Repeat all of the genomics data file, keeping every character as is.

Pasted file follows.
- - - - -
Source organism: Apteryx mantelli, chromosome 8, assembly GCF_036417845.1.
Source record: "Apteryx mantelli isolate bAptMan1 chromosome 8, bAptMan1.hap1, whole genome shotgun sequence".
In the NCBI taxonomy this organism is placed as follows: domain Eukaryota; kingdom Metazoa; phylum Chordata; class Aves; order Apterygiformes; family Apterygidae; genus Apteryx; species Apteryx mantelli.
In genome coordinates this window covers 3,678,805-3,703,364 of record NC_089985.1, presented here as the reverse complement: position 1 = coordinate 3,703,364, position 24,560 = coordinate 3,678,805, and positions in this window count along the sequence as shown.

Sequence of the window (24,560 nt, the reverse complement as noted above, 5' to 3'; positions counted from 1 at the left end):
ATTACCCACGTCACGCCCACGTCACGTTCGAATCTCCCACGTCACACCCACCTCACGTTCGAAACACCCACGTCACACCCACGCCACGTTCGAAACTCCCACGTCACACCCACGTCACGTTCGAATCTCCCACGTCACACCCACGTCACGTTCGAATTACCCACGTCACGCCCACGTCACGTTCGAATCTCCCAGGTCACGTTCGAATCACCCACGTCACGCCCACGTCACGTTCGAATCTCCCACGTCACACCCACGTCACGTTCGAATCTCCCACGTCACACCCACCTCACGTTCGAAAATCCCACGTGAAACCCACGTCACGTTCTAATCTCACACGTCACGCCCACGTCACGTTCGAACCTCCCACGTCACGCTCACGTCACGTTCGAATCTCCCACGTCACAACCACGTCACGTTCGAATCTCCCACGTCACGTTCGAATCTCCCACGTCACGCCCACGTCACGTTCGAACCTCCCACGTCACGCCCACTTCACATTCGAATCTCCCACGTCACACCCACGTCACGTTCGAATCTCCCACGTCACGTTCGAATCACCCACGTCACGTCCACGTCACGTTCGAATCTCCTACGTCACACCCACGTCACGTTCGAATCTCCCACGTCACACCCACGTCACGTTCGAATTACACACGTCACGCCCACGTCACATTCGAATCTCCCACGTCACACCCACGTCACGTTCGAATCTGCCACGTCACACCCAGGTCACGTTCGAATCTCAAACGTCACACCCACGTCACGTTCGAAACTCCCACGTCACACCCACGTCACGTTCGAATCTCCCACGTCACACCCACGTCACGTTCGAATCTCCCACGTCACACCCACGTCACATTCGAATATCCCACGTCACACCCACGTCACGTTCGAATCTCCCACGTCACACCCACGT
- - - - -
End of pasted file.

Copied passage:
Source organism: Apteryx mantelli, chromosome 8, assembly GCF_036417845.1.
Source record: "Apteryx mantelli isolate bAptMan1 chromosome 8, bAptMan1.hap1, whole genome shotgun sequence".
In the NCBI taxonomy this organism is placed as follows: domain Eukaryota; kingdom Metazoa; phylum Chordata; class Aves; order Apterygiformes; family Apterygidae; genus Apteryx; species Apteryx mantelli.
In genome coordinates this window covers 3,678,805-3,703,364 of record NC_089985.1, presented here as the reverse complement: position 1 = coordinate 3,703,364, position 24,560 = coordinate 3,678,805, and positions in this window count along the sequence as shown.

Sequence of the window (24,560 nt, the reverse complement as noted above, 5' to 3'; positions counted from 1 at the left end):
ATTACCCACGTCACGCCCACGTCACGTTCGAATCTCCCACGTCACACCCACCTCACGTTCGAAACACCCACGTCACACCCACGCCACGTTCGAAACTCCCACGTCACACCCACGTCACGTTCGAATCTCCCACGTCACACCCACGTCACGTTCGAATTACCCACGTCACGCCCACGTCACGTTCGAATCTCCCAGGTCACGTTCGAATCACCCACGTCACGCCCACGTCACGTTCGAATCTCCCACGTCACACCCACGTCACGTTCGAATCTCCCACGTCACACCCACCTCACGTTCGAAAATCCCACGTGAAACCCACGTCACGTTCTAATCTCACACGTCACGCCCACGTCACGTTCGAACCTCCCACGTCACGCTCACGTCACGTTCGAATCTCCCACGTCACAACCACGTCACGTTCGAATCTCCCACGTCACGTTCGAATCTCCCACGTCACGCCCACGTCACGTTCGAACCTCCCACGTCACGCCCACTTCACATTCGAATCTCCCACGTCACACCCACGTCACGTTCGAATCTCCCACGTCACGTTCGAATCACCCACGTCACGTCCACGTCACGTTCGAATCTCCTACGTCACACCCACGTCACGTTCGAATCTCCCACGTCACACCCACGTCACGTTCGAATTACACACGTCACGCCCACGTCACATTCGAATCTCCCACGTCACACCCACGTCACGTTCGAATCTGCCACGTCACACCCAGGTCACGTTCGAATCTCAAACGTCACACCCACGTCACGTTCGAAACTCCCACGTCACACCCACGTCACGTTCGAATCTCCCACGTCACACCCACGTCACGTTCGAATCTCCCACGTCACACCCACGTCACATTCGAATATCCCACGTCACACCCACGTCACGTTCGAATCTCCCACGTCACACCCACGT